SIV's natural hosts can reveal how humans might better manage HIV infection
Woodruff Health Sciences Center | March 8, 2012
Sooty mangabeys (shown here) are among the non-human primate species considered as SIV's natural hosts. Studying them can help humans learn how to better manage HIV infection. Credit: Yerkes National Primate Research Center.
Some monkeys can survive infection by SIV (simian immunodeficiency virus), a relative of HIV, and not develop AIDS. In these monkeys, who are considered natural hosts for SIV, the immune system appears to display patterns of peaceful coexistence rather than the all-out conflict HIV provokes when it infects humans.
Because SIV’s natural hosts, which include sooty mangabeys, African green monkeys, madrills, drills and suntailed monkeys, have adapted to manage infection rather than fight and lose, we have much to learn from them, a team of scientists from Yerkes National Primate Research Center proposes in an article published this week in Science.
The authors include Ann Chahroudi, MD, PhD, Steven Bosinger, PhD, Thomas Vanderford, PhD, Mirko Paiardini, PhD, and Guido Silvestri, MD. Silvestri is Chief of Microbiology and Immunology at Yerkes and a Georgia Research Alliance Eminent Scholar.
Studying how SIV and its natural hosts co-exist could show medical researchers how to improve long-term care for people infected with HIV and reduce mother-to-infant transmission, as well as guide the development of an AIDS vaccine, the researchers write.
Distinctive features of SIV natural host infection include a low level of immune activation and a low rate of mother-to-infant transmission when compared to humans. Genetic analysis has shown that HIV infection of humans arose through multiple cross-species transmissions of SIV from nonhuman primates. This reflects evolutionary history during the last several thousand years, the authors postulate.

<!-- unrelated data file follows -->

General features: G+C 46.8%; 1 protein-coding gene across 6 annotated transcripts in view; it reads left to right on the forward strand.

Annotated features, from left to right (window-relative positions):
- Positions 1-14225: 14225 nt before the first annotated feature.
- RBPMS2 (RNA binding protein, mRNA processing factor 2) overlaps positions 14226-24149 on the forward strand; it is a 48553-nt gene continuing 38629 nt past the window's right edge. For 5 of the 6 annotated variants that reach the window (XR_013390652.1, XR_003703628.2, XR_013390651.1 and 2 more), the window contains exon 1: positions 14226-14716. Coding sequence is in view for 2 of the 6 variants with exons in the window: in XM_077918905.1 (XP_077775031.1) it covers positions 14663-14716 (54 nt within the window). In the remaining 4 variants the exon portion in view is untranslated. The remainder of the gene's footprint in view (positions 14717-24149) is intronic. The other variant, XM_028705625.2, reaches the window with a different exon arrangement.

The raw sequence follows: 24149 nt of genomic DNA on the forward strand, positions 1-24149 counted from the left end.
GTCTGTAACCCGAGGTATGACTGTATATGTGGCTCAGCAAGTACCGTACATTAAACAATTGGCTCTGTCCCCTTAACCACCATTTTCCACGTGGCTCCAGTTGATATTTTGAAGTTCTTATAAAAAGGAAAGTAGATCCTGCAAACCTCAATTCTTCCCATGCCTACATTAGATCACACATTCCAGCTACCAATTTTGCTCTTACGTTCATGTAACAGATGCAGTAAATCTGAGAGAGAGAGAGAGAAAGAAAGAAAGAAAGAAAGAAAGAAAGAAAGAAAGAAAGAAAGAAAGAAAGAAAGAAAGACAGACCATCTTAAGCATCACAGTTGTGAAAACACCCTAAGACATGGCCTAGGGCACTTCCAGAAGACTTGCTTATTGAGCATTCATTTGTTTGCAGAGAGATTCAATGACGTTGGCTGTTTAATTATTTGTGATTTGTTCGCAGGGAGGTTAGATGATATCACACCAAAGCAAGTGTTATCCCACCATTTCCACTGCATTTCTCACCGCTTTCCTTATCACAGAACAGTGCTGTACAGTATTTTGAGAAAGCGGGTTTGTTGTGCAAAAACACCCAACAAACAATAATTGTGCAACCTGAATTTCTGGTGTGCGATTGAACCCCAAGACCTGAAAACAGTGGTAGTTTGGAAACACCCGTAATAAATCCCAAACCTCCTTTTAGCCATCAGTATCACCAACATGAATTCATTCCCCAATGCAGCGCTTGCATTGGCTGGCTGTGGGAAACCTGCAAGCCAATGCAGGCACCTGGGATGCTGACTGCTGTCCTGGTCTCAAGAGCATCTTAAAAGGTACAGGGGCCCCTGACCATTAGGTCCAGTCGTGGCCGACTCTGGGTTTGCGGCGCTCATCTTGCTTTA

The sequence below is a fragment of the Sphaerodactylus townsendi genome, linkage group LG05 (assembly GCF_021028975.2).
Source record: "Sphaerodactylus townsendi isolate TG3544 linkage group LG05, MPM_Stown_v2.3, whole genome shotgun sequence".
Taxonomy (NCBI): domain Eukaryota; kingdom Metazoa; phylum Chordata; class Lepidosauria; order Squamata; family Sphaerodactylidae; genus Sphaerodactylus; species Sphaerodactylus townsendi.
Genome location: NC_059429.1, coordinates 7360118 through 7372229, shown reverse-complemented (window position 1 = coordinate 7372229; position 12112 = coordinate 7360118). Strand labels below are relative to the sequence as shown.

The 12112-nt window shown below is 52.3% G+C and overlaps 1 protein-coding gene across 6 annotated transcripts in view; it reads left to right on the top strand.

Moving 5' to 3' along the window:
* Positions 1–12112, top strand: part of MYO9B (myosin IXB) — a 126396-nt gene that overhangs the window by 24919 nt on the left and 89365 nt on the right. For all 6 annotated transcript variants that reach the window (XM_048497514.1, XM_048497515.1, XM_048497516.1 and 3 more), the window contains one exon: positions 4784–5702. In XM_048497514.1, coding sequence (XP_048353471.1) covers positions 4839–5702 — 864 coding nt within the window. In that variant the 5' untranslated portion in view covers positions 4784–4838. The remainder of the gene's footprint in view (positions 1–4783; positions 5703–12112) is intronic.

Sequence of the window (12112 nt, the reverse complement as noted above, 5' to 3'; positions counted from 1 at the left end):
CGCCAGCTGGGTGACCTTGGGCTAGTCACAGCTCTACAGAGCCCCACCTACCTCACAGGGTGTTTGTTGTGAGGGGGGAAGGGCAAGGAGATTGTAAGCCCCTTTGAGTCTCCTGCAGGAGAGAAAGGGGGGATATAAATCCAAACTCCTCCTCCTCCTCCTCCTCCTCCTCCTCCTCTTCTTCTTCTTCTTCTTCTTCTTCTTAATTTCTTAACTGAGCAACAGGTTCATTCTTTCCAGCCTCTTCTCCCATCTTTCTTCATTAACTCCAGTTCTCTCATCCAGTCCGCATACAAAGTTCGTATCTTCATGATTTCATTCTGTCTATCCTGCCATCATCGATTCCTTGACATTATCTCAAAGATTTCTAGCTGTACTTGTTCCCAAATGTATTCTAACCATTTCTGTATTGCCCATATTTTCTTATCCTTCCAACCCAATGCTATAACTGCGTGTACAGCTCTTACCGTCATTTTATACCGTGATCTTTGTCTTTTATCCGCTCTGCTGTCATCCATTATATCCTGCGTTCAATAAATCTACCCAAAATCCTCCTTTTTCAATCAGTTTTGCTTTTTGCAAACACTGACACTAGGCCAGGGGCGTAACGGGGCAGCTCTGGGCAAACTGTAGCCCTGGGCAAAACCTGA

Researchers have observed a small number of HIV-infected people exhibit a “natural host-like” phenotype, in which low levels of immune activation are seen. In most humans, HIV infection leads to chronic immune activation, which causes health problems even in people who receive long-term antiretroviral treatment.
During infection, SIV’s natural hosts also preserve particular types of immune cells including Th17 cells, which help maintain the barrier function of the intestines, and central memory CD4+ T cells, important for the immune system’s ability to respond to previously encountered bacteria and viruses.
The authors write “the genetic features of natural SIV hosts that underlie two key mechanisms of AIDS resistance (i.e., low immune activation and target cell restriction) may at least partially reflect evolutionary selection to protect from mother-to-infant transmission.”
Understanding how SIV’s natural hosts preserve immune function could help improve medical care for people living with HIV infection, they conclude.
Together with NIH researcher Nichole Klatt, PhD, Silvestri is also author of a recent Perspective piece in Science Translational Medicine about the role of CD4+ T cells in HIV infection.
Silvestri’s research is supported by the Yerkes National Primate Research Center and the National Institute of Allergy and Infectious Diseases.